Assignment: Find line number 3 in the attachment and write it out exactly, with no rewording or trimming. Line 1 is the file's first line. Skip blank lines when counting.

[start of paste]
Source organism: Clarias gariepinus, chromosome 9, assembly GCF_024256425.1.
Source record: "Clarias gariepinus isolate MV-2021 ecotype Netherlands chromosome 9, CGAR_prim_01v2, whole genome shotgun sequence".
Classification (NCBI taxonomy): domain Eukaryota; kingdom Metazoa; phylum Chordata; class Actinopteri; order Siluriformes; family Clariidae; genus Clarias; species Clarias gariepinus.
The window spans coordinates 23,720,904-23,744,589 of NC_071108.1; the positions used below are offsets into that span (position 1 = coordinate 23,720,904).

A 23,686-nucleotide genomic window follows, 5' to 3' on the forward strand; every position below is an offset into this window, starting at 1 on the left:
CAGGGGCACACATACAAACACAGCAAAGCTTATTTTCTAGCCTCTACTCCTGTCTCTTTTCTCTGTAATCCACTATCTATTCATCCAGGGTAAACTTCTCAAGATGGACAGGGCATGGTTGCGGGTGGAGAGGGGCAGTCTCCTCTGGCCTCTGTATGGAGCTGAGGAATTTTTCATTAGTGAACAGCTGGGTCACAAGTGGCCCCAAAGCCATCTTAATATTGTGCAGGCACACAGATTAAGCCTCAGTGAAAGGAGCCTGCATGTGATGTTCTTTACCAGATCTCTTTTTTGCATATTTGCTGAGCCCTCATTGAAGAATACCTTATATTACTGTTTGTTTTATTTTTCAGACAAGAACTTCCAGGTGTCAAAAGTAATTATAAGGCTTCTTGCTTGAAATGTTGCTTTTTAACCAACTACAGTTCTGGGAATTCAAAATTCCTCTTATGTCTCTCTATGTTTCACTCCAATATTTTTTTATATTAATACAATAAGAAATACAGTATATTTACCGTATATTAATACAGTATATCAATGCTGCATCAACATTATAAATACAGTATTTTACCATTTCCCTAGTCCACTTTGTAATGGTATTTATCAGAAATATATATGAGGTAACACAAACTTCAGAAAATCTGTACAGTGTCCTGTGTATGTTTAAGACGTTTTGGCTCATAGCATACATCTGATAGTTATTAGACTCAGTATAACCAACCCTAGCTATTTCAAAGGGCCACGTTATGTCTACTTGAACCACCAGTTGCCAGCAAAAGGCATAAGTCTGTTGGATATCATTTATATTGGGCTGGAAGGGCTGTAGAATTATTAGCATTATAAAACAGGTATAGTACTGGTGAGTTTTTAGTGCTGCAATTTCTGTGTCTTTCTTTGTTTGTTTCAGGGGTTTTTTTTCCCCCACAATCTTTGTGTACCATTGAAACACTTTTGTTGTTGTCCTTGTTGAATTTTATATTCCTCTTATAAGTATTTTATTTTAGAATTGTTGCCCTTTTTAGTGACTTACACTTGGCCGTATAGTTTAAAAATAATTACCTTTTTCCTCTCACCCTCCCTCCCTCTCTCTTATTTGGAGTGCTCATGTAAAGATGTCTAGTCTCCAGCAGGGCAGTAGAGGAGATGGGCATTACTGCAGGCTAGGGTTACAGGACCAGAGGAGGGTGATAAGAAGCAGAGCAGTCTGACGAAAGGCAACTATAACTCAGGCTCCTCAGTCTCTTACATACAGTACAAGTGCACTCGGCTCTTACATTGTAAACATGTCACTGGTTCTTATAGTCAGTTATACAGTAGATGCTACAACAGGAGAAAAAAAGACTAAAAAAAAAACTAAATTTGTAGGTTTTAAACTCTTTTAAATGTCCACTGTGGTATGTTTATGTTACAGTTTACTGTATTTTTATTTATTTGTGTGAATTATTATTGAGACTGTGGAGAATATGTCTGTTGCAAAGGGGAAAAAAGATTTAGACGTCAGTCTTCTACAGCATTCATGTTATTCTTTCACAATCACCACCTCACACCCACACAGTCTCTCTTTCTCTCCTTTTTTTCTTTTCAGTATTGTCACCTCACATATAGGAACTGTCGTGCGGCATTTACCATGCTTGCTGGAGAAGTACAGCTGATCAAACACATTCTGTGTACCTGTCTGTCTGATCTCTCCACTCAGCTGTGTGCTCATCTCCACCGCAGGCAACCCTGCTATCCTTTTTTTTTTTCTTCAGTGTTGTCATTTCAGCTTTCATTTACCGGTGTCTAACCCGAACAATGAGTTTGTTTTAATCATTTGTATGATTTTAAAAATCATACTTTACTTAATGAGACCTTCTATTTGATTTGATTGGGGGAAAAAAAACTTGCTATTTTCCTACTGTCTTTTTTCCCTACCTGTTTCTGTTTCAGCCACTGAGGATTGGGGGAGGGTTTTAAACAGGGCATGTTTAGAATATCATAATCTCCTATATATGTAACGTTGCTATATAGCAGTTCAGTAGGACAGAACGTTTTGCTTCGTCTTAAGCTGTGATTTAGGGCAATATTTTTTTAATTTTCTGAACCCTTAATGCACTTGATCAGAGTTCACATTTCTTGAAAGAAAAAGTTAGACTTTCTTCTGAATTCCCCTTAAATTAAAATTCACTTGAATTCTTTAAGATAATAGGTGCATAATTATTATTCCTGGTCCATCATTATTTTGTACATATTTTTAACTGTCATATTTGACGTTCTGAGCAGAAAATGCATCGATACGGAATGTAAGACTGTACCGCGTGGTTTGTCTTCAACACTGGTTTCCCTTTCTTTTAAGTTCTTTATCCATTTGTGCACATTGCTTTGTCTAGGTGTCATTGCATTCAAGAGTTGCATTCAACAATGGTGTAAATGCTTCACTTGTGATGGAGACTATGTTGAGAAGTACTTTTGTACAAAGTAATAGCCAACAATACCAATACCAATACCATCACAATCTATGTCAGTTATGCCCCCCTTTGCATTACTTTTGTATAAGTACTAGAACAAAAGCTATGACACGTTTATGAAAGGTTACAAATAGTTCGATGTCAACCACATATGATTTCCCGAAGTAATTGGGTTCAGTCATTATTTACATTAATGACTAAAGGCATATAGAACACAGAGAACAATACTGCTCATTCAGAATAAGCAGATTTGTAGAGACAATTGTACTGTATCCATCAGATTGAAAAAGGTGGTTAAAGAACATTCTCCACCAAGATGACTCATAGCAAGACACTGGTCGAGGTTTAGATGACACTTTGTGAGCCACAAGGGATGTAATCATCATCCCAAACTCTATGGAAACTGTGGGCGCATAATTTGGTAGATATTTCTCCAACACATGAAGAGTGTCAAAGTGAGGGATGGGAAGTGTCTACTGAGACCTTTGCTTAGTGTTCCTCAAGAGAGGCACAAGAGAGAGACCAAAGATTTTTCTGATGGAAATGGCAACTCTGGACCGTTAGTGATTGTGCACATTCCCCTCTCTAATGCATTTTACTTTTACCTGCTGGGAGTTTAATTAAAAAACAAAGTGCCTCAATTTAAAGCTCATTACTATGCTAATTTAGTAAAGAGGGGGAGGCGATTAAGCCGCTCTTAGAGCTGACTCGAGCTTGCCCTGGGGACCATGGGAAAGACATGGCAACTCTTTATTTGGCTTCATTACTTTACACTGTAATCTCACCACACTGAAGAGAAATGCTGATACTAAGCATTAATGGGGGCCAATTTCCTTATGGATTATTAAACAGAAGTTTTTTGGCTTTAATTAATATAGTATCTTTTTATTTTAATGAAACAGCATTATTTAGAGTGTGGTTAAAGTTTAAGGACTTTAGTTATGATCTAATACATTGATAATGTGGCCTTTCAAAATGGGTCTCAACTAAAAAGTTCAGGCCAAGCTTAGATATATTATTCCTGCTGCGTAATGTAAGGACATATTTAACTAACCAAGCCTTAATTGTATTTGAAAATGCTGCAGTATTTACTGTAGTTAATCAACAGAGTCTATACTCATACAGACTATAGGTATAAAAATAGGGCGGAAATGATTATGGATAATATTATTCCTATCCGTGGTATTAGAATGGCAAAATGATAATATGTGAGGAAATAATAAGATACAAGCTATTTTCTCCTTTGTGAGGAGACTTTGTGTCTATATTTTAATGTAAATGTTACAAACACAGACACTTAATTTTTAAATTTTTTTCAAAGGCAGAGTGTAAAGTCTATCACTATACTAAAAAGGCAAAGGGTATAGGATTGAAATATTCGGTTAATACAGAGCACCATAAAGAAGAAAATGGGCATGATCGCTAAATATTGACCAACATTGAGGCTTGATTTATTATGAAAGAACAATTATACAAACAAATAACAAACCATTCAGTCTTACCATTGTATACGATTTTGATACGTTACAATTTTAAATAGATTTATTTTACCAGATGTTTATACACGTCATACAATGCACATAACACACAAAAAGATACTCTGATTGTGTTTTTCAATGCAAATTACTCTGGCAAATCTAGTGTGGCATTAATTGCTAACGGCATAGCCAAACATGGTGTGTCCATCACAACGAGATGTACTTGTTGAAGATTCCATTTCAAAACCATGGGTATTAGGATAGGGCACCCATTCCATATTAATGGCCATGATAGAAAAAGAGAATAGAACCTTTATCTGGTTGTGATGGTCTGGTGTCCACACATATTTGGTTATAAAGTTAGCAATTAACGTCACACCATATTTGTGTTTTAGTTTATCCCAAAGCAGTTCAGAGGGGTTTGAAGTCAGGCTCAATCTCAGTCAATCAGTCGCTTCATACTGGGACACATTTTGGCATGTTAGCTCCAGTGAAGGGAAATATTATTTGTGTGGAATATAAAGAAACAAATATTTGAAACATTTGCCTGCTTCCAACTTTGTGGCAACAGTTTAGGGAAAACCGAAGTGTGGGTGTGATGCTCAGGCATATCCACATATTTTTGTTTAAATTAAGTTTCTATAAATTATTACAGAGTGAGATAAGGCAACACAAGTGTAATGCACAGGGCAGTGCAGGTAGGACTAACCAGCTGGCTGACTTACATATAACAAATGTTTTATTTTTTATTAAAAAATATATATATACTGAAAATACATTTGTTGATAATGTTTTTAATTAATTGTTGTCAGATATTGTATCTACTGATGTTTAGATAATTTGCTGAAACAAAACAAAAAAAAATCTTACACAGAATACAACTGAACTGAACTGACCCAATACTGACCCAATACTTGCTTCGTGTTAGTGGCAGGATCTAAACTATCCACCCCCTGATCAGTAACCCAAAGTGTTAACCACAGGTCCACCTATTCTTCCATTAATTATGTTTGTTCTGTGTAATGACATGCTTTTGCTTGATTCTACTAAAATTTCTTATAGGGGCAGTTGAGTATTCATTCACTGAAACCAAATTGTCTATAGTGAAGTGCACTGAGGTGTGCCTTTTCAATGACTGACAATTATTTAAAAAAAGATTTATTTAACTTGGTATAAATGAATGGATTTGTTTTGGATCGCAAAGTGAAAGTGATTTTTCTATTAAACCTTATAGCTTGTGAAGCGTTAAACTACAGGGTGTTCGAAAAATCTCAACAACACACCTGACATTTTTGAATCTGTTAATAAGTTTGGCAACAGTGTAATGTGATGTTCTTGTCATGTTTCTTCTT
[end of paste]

Classification (NCBI taxonomy): domain Eukaryota; kingdom Metazoa; phylum Chordata; class Actinopteri; order Siluriformes; family Clariidae; genus Clarias; species Clarias gariepinus.